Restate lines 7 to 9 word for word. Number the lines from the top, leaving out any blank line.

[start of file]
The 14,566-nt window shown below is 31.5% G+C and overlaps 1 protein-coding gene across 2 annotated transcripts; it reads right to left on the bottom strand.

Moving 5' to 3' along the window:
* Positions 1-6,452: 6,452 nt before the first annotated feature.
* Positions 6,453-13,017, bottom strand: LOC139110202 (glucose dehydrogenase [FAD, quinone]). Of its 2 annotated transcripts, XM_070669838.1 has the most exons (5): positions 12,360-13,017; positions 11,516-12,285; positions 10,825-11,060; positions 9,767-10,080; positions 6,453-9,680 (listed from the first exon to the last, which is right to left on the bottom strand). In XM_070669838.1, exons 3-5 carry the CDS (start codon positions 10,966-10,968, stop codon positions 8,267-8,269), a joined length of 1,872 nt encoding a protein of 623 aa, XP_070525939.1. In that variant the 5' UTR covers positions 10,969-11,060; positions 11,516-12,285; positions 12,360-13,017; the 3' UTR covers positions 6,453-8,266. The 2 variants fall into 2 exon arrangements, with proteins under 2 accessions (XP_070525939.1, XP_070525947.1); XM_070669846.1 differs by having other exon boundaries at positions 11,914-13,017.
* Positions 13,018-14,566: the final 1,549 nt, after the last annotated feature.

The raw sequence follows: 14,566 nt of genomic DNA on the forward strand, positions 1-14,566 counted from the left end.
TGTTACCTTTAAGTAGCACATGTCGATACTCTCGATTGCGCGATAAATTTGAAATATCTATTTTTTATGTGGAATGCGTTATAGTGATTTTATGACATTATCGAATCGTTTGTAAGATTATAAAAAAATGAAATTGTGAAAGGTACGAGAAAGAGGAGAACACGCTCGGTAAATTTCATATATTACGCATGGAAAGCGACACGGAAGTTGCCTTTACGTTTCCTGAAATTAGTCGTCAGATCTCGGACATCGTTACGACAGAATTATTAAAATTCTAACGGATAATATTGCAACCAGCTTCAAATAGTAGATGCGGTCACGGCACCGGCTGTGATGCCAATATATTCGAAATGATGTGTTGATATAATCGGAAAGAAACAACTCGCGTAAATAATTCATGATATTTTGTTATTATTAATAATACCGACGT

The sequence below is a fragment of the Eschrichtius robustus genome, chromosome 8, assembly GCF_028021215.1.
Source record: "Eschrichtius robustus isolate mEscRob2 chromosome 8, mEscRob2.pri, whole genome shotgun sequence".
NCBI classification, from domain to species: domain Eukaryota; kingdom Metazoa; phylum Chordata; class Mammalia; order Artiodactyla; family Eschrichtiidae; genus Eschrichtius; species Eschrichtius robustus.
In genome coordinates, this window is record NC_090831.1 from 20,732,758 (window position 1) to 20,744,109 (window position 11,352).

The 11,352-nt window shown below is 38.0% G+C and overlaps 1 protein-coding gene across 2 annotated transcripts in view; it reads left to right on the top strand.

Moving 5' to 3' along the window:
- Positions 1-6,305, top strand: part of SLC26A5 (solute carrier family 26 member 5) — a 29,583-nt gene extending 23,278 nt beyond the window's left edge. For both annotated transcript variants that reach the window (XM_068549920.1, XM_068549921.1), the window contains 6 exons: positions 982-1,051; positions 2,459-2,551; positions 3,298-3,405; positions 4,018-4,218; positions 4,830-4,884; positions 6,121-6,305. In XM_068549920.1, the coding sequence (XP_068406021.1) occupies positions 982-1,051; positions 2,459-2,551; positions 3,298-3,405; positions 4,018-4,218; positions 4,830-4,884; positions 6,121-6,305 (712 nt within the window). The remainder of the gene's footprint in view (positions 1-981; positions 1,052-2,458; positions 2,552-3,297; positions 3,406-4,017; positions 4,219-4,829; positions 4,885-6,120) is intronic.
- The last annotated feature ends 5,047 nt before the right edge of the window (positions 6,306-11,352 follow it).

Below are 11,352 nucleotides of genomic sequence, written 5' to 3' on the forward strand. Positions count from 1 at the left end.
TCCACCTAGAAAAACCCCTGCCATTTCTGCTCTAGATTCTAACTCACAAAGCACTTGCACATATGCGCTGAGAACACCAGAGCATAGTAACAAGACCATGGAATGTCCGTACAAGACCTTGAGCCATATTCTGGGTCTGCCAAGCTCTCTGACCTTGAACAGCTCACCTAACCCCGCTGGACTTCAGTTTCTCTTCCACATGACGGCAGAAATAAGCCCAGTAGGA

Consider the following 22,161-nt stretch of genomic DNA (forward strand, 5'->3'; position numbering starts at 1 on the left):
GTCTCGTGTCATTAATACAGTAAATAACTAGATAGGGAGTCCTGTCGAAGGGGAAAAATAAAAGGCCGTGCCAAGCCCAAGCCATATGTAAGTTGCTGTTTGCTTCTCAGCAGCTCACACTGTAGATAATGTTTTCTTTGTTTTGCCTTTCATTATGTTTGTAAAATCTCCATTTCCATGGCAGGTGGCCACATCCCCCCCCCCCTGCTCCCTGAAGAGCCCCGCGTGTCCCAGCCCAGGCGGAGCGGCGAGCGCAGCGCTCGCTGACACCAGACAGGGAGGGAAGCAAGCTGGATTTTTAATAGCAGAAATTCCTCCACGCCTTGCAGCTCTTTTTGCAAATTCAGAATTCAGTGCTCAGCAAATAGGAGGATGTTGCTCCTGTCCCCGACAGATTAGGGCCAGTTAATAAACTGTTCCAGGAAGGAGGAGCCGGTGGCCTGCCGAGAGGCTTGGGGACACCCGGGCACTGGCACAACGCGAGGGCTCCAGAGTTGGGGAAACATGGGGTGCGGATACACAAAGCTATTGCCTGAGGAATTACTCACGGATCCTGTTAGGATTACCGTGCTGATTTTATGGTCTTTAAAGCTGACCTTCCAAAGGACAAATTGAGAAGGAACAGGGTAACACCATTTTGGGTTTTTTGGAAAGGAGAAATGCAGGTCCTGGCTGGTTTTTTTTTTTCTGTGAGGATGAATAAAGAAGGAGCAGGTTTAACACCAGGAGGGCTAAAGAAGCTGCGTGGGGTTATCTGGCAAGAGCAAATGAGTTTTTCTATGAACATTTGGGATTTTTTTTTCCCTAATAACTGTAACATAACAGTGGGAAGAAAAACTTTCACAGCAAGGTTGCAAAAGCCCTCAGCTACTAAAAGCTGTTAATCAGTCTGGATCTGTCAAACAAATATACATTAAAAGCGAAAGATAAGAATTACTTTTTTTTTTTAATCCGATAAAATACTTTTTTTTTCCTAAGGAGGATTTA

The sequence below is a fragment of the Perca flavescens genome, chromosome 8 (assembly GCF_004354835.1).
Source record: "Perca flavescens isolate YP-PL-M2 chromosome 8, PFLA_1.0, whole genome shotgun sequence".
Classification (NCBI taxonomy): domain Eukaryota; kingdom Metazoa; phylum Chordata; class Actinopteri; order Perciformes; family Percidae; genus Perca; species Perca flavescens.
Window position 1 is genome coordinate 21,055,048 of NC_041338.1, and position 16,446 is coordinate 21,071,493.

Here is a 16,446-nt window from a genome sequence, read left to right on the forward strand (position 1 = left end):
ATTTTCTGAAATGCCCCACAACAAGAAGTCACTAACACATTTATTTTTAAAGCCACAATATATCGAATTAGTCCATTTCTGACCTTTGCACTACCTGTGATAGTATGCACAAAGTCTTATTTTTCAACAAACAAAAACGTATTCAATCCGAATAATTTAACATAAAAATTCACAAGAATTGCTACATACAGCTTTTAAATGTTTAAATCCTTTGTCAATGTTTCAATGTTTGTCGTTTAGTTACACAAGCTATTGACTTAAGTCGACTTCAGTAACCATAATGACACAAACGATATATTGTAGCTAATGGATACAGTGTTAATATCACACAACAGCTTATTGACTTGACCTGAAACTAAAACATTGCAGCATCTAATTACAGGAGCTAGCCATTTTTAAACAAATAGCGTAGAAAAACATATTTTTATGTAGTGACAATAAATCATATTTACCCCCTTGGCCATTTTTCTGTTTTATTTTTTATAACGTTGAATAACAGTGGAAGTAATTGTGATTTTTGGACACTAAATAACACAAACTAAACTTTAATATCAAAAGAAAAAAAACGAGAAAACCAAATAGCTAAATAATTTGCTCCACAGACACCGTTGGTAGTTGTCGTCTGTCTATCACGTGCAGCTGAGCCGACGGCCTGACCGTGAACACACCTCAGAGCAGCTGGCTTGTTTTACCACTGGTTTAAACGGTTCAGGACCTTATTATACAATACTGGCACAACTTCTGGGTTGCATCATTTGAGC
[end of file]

TGTTACCTTTAAGTAGCACATGTCGATACTCTCGATTGCGCGATAAATTTGAAATATCTATTTTTTATGTGGAATGCGTTATAGTGATTTTATGACATTATCGAATCGTTTGTAAGATTATAAAAAAATGAAATTGTGAAAGGTACGAGAAAGAGGAGAACACGCTCGGTAAATTTCATATATTACGCATGGAAAGCGACACGGAAGTTGCCTTTACGTTTCCTGAAATTAGTCGTCAGATCTCGGACATCGTTACGACAGAATTATTAAAATTCTAACGGATAATATTGCAACCAGCTTCAAATAGTAGATGCGGTCACGGCACCGGCTGTGATGCCAATATATTCGAAATGATGTGTTGATATAATCGGAAAGAAACAACTCGCGTAAATAATTCATGATATTTTGTTATTATTAATAATACCGACGT

The sequence below is a fragment of the Eschrichtius robustus genome, chromosome 8, assembly GCF_028021215.1.
Source record: "Eschrichtius robustus isolate mEscRob2 chromosome 8, mEscRob2.pri, whole genome shotgun sequence".